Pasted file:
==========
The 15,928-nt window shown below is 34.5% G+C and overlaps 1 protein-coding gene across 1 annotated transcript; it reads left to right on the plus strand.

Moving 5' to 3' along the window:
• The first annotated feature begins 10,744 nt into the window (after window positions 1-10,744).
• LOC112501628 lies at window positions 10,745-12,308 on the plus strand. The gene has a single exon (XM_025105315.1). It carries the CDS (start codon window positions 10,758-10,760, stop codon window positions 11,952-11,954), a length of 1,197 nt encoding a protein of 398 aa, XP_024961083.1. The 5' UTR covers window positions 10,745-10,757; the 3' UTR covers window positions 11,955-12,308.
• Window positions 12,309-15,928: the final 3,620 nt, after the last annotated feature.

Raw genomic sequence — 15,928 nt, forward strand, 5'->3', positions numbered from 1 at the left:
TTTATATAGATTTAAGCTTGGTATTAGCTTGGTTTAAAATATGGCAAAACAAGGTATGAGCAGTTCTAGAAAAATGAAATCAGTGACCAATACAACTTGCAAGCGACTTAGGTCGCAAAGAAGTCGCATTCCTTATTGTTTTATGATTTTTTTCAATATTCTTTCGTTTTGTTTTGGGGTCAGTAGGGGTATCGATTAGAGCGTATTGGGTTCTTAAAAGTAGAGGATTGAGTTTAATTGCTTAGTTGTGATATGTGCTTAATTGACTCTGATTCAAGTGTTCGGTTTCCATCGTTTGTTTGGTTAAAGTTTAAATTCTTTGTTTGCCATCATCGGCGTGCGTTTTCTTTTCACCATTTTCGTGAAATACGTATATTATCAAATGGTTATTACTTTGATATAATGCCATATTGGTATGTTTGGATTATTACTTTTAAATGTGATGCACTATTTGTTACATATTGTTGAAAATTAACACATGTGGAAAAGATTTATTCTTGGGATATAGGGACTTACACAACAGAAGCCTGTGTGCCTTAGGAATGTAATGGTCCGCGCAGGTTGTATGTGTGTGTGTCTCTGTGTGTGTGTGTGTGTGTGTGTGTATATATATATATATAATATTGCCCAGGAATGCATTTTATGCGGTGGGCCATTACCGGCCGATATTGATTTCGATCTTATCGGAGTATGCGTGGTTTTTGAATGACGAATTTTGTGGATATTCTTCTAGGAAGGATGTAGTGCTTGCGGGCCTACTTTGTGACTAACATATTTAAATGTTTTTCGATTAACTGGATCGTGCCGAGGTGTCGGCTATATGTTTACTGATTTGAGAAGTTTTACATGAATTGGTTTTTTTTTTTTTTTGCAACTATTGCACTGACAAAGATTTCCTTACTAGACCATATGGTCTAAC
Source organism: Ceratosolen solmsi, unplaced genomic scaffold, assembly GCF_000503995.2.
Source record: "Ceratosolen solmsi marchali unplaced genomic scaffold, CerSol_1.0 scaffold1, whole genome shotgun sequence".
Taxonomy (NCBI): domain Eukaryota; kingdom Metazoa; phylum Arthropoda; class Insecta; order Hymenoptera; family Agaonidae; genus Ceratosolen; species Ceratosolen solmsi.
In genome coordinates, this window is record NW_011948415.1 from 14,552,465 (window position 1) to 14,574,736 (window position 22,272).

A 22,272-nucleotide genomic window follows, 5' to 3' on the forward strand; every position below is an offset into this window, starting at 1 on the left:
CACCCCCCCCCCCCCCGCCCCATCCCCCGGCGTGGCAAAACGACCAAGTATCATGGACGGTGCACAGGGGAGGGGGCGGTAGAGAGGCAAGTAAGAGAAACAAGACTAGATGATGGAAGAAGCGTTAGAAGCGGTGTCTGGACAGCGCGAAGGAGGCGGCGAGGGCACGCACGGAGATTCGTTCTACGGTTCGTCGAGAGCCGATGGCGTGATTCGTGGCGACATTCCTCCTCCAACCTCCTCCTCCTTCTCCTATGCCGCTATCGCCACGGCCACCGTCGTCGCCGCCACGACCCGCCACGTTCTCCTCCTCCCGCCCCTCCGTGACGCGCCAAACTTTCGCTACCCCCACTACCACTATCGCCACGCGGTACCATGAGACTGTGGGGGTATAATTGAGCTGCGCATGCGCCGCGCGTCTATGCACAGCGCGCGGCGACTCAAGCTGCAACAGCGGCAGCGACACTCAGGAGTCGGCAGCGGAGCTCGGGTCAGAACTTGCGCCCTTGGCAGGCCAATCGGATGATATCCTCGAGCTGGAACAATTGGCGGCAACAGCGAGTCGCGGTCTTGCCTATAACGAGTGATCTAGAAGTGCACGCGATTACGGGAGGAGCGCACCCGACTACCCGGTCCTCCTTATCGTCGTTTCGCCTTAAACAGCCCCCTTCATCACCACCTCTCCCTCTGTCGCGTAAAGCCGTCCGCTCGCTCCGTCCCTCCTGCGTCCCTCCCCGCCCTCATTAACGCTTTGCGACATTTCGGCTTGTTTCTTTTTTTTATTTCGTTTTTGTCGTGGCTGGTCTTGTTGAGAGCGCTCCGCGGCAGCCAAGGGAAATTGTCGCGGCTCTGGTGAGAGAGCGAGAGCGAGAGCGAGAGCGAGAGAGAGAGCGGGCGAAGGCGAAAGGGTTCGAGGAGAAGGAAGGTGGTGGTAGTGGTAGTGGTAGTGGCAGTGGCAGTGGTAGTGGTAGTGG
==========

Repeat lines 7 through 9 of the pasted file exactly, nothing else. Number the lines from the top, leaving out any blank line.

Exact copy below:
TTTATATAGATTTAAGCTTGGTATTAGCTTGGTTTAAAATATGGCAAAACAAGGTATGAGCAGTTCTAGAAAAATGAAATCAGTGACCAATACAACTTGCAAGCGACTTAGGTCGCAAAGAAGTCGCATTCCTTATTGTTTTATGATTTTTTTCAATATTCTTTCGTTTTGTTTTGGGGTCAGTAGGGGTATCGATTAGAGCGTATTGGGTTCTTAAAAGTAGAGGATTGAGTTTAATTGCTTAGTTGTGATATGTGCTTAATTGACTCTGATTCAAGTGTTCGGTTTCCATCGTTTGTTTGGTTAAAGTTTAAATTCTTTGTTTGCCATCATCGGCGTGCGTTTTCTTTTCACCATTTTCGTGAAATACGTATATTATCAAATGGTTATTACTTTGATATAATGCCATATTGGTATGTTTGGATTATTACTTTTAAATGTGATGCACTATTTGTTACATATTGTTGAAAATTAACACATGTGGAAAAGATTTATTCTTGGGATATAGGGACTTACACAACAGAAGCCTGTGTGCCTTAGGAATGTAATGGTCCGCGCAGGTTGTATGTGTGTGTGTCTCTGTGTGTGTGTGTGTGTGTGTGTGTATATATATATATATAATATTGCCCAGGAATGCATTTTATGCGGTGGGCCATTACCGGCCGATATTGATTTCGATCTTATCGGAGTATGCGTGGTTTTTGAATGACGAATTTTGTGGATATTCTTCTAGGAAGGATGTAGTGCTTGCGGGCCTACTTTGTGACTAACATATTTAAATGTTTTTCGATTAACTGGATCGTGCCGAGGTGTCGGCTATATGTTTACTGATTTGAGAAGTTTTACATGAATTGGTTTTTTTTTTTTTTTGCAACTATTGCACTGACAAAGATTTCCTTACTAGACCATATGGTCTAAC
Source organism: Ceratosolen solmsi, unplaced genomic scaffold, assembly GCF_000503995.2.
Source record: "Ceratosolen solmsi marchali unplaced genomic scaffold, CerSol_1.0 scaffold1, whole genome shotgun sequence".